Plaintiffs Fire Back that Expert Opinion Is Sufficient to Show Substantial Evidence

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Richards TunnelThe plaintiffs in the lawsuit against the Hotel Conference Center have now fired back against the city, who in a response argued that they had fully complied with CEQA (California Environmental Quality Act) when they approved the Initial Study/Mitigated Negative Declaration for the Embassy Suites Hotel and Conference Center.  The city argued that the evidence relied upon does not rise to the level of substantial evidence and they attacked the work done by Dan Smith, the expert that the plaintiffs rely on.

Now the plaintiffs, attorneys Michael Harrington and Don Mooney, fire back, “The City has no other argument other than to assert that Dan Smith’s expert opinion does not constitute substantial evidence and/or that Alan Pryor’s comments do not constitute substantial evidence. To acknowledge otherwise would be to acknowledge that a fair argument exists that the Project may have significant impacts regarding traffic and circulation, thus requiring the preparation of an environmental impact report.”

They continue, “The City argues that unless a traffic consultant conducts an independent traffic study including traffic counts and modeling, any opinion would lack foundation and be mere speculation and conjecture.”

However, the plaintiffs argue that this is not what CEQA requires.  They argue, “Mr. Smith’s expert opinion constitutes substantial evidence as it is supported by facts and does not amount to speculation or conjecture.”

The city council unanimously approved the construction and operation of a hotel, conference facility and parking structure at 1111 Richards Boulevard, the site that currently houses the 43-room, two-story University Inn & Suites Hotel, and a 4,000 square foot Caffé Italia (Dancing Tomato Caffé) restaurant.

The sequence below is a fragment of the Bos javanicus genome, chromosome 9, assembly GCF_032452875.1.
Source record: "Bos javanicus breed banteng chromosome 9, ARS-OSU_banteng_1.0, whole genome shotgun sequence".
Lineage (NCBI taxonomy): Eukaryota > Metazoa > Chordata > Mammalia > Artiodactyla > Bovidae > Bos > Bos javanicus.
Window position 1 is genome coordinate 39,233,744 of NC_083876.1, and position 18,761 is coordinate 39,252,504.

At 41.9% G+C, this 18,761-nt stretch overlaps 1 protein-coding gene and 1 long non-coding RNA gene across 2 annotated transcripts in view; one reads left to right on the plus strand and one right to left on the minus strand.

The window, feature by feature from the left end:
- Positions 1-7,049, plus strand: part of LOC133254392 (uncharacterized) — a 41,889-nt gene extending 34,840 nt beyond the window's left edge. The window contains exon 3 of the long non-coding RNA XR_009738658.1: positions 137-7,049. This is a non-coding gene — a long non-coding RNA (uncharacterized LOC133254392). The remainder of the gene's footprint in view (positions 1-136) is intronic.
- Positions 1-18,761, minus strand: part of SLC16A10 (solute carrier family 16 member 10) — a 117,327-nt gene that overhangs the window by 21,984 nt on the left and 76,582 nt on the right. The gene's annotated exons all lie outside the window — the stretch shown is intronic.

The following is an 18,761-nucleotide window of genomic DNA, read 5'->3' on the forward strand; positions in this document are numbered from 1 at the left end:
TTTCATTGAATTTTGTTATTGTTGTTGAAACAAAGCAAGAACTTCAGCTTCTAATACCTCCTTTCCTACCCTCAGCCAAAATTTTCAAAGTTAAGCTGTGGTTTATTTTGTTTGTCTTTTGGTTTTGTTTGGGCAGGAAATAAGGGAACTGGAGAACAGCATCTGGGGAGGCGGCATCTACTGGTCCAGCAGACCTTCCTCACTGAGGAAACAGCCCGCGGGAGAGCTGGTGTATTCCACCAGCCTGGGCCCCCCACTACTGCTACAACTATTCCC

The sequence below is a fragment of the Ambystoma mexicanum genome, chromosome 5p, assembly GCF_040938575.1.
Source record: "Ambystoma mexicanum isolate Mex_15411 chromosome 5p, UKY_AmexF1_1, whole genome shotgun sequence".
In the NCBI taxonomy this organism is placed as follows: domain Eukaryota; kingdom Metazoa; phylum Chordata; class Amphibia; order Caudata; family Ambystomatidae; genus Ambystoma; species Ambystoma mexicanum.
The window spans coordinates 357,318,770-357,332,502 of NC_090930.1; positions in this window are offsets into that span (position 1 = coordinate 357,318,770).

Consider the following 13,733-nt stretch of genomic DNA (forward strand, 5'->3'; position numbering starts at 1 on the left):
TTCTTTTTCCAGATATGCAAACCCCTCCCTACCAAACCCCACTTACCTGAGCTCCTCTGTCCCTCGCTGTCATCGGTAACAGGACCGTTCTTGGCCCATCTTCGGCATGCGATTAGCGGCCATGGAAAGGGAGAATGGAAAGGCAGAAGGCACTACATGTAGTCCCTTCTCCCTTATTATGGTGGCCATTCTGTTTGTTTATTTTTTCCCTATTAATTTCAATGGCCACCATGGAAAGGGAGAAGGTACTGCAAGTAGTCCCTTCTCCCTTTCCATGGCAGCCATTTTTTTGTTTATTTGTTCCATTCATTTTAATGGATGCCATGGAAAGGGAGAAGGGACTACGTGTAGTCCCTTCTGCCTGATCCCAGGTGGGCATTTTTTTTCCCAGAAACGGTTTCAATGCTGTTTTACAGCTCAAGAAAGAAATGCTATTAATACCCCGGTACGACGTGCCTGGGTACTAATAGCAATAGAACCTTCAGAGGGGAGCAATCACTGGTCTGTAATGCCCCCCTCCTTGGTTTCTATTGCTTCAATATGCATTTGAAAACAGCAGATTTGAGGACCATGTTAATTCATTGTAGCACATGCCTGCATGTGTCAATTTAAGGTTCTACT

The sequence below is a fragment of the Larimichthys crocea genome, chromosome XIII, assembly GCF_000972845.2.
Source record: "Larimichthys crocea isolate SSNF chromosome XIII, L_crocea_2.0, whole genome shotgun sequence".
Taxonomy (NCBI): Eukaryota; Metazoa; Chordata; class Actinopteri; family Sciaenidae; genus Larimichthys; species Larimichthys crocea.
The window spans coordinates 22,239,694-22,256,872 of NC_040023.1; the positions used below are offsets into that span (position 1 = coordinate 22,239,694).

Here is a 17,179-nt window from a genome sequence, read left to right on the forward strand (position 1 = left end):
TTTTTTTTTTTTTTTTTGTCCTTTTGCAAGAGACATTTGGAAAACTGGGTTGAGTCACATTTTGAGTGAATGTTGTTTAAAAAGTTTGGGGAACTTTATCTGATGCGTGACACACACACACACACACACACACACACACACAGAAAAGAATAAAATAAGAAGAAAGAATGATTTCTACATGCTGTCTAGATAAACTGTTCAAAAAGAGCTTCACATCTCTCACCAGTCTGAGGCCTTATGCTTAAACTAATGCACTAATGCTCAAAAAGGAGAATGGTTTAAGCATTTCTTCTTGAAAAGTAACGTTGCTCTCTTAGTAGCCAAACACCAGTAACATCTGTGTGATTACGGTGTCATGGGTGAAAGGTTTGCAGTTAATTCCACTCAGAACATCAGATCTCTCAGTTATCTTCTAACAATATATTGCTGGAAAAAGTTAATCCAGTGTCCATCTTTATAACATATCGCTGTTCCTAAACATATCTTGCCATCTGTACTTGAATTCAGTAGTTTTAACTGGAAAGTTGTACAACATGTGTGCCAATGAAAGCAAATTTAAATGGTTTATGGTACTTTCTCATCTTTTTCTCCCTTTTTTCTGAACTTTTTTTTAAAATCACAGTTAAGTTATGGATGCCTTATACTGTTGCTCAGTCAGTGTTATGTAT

The proposed project that has been stalled by litigation from the plaintiffs in this matter, consists of a six-story, 132-room hotel, a breakfast room and restaurant and a 13,772 square foot conference center that is expected to draw 225 attendees per event.

The plaintiffs cite the case law here on the need for “substantial evidence.”  “In reviewing an agency’s decision to adopt a negative declaration, a trial court applies the ‘fair argument’ test,” which requires that an agency “prepare an EIR whenever substantial evidence in the record supports a fair argument that a proposed project may have a significant effect on the environment.”

“If there is substantial evidence in light of the whole record before the lead agency that the project may have a significant effect on the environment, an environmental impact report shall be prepared.”

“’Substantial evidence’ means enough relevant information and reasonable inferences … that a fair argument can be made to support a conclusion, even though other conclusions might also be reached.”

Mr. Harrington and Mr. Mooney argue, “Contrary to Respondents’ assertions, Mr. Smith, as well as other evidence in the record, constitutes substantial evidence that supports a fair argument that the Project may have a significant impact.”  They note that the substantial evidence consists of “fact, a reasonable assumption predicated upon fact, or expert opinion supported by fact.”